Even with the co-operation of all governments, the control or elimination of poison gas preparedness is indeed a knotty problem. A simple gas like chlorine, which has a dozen peace-time industrial uses, was the first poison gas used in the World War. To prohibit the manufacture of chlorine would be absurd. The famous “ mustard gas ” was merely a combination of three very common and very useful gases. Wherever there is a chemical or dye-stuff industry, the possibilities are given for rapid production of poison gases for war.
It is not surprising, then, that the great chemical factories of the world are to be found within the borders of the great powers. The largest companies or combines are I.G. Farben Industrie in Germany, the Imperial Chemical Industries in England, Kuhlmann in France, Du Pont de Nemours, the Allied Chemical and Dye Corporation, and the Union Carbide and Carbon Corporation in the United States.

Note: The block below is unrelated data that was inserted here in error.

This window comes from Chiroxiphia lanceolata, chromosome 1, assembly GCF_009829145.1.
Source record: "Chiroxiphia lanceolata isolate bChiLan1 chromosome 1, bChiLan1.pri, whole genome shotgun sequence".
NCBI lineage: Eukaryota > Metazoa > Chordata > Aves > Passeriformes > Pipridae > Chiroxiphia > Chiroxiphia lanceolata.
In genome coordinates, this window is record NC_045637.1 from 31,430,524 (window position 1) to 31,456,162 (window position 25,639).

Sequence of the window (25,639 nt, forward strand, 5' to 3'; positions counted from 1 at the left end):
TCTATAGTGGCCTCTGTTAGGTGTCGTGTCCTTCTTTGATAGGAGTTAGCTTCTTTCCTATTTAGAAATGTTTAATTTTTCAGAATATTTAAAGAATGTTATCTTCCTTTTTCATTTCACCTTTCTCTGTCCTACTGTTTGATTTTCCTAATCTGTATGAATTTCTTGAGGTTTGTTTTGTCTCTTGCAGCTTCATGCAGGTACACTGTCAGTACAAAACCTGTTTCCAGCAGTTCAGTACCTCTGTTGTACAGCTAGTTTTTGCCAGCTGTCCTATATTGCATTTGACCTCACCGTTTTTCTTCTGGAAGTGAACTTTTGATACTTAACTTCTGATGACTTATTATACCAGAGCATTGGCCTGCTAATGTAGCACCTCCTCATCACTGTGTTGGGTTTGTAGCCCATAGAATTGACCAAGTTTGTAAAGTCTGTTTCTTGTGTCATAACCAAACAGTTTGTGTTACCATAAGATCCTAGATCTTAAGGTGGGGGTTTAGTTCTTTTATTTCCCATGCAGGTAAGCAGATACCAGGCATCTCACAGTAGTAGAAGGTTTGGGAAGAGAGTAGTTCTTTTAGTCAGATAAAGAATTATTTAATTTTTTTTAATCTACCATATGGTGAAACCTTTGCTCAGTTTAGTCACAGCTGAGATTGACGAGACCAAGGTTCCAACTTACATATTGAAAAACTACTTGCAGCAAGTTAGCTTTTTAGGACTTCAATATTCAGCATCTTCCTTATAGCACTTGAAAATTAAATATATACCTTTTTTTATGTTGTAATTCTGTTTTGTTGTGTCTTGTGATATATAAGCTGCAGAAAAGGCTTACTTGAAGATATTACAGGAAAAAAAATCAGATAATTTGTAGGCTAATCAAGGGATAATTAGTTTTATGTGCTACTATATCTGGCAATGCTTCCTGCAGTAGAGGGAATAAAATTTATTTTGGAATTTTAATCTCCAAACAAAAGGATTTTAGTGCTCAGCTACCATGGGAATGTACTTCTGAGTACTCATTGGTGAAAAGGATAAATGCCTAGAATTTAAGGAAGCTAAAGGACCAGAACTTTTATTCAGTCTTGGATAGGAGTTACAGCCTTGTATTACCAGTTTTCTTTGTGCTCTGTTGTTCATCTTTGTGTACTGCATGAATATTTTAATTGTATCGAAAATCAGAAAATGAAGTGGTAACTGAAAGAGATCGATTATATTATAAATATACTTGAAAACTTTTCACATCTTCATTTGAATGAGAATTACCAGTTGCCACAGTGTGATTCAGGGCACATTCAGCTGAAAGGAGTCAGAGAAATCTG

The Germans have always been leaders in the chemical industry. In the industrial reorganisation which followed the war, the great chemical trust, I.G. Farben Industrie, was formed in 1925, with headquarters at Frankfurt and factories in a dozen places. The board of directors is made up of various nationalities, all leaders, of the chemical industry in their several countries. The capital of the trust, as noted, is owned, to at least 75 per cent., by the French. The German chemical trust has close connections with other chemical companies in Spain, Italy, France, England, and even in the United States.46 I.G. Farben Industrie has evolved more than a thousand poison gases for use in the next war.